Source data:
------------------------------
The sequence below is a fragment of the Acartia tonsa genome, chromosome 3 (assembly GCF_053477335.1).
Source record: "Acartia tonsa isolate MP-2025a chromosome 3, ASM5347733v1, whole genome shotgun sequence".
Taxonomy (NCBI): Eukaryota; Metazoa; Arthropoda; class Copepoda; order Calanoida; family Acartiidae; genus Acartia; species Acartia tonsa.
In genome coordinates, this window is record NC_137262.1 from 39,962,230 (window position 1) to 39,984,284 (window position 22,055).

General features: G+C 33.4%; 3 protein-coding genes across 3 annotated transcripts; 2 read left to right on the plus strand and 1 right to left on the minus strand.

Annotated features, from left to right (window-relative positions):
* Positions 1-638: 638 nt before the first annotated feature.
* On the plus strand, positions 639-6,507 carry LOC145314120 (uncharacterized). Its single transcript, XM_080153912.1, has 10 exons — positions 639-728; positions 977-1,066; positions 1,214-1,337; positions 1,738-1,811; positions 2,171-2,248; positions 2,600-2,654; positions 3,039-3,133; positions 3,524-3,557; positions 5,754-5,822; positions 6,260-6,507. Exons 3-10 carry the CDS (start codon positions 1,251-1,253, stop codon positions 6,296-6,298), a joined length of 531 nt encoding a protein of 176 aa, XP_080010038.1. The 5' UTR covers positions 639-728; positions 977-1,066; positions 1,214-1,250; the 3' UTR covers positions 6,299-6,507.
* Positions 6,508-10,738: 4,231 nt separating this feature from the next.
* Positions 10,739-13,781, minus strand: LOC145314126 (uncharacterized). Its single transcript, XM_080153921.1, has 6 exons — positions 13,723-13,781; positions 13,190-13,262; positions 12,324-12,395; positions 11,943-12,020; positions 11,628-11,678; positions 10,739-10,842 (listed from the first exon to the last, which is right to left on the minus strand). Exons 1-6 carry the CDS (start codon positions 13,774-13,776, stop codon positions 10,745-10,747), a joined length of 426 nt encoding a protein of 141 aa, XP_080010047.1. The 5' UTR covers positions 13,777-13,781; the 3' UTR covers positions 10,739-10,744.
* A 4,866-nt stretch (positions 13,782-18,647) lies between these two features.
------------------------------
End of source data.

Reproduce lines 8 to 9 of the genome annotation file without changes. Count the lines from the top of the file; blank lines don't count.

* On the plus strand, positions 639-6,507 carry LOC145314120 (uncharacterized). Its single transcript, XM_080153912.1, has 10 exons — positions 639-728; positions 977-1,066; positions 1,214-1,337; positions 1,738-1,811; positions 2,171-2,248; positions 2,600-2,654; positions 3,039-3,133; positions 3,524-3,557; positions 5,754-5,822; positions 6,260-6,507. Exons 3-10 carry the CDS (start codon positions 1,251-1,253, stop codon positions 6,296-6,298), a joined length of 531 nt encoding a protein of 176 aa, XP_080010038.1. The 5' UTR covers positions 639-728; positions 977-1,066; positions 1,214-1,250; the 3' UTR covers positions 6,299-6,507.
* Positions 6,508-10,738: 4,231 nt separating this feature from the next.